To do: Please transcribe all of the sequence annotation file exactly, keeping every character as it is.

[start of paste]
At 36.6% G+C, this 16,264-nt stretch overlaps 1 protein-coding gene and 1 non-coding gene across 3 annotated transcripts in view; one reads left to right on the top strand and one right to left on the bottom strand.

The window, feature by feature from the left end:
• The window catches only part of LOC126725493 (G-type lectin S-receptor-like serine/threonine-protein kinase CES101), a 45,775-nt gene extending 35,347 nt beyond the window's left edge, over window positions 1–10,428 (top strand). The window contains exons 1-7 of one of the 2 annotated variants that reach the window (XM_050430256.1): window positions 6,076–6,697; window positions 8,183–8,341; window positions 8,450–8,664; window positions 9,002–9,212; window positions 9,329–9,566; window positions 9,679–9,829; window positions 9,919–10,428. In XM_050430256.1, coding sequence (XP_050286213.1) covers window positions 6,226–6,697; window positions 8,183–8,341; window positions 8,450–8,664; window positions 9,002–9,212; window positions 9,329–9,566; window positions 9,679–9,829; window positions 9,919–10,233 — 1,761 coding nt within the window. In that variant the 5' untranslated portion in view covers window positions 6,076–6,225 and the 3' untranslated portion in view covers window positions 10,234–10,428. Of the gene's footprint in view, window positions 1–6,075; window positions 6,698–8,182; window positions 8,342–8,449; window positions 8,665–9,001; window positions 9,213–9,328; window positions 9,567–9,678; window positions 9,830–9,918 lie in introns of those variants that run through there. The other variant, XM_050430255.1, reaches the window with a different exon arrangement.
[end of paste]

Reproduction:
At 36.6% G+C, this 16,264-nt stretch overlaps 1 protein-coding gene and 1 non-coding gene across 3 annotated transcripts in view; one reads left to right on the top strand and one right to left on the bottom strand.

The window, feature by feature from the left end:
• The window catches only part of LOC126725493 (G-type lectin S-receptor-like serine/threonine-protein kinase CES101), a 45,775-nt gene extending 35,347 nt beyond the window's left edge, over window positions 1–10,428 (top strand). The window contains exons 1-7 of one of the 2 annotated variants that reach the window (XM_050430256.1): window positions 6,076–6,697; window positions 8,183–8,341; window positions 8,450–8,664; window positions 9,002–9,212; window positions 9,329–9,566; window positions 9,679–9,829; window positions 9,919–10,428. In XM_050430256.1, coding sequence (XP_050286213.1) covers window positions 6,226–6,697; window positions 8,183–8,341; window positions 8,450–8,664; window positions 9,002–9,212; window positions 9,329–9,566; window positions 9,679–9,829; window positions 9,919–10,233 — 1,761 coding nt within the window. In that variant the 5' untranslated portion in view covers window positions 6,076–6,225 and the 3' untranslated portion in view covers window positions 10,234–10,428. Of the gene's footprint in view, window positions 1–6,075; window positions 6,698–8,182; window positions 8,342–8,449; window positions 8,665–9,001; window positions 9,213–9,328; window positions 9,567–9,678; window positions 9,830–9,918 lie in introns of those variants that run through there. The other variant, XM_050430255.1, reaches the window with a different exon arrangement.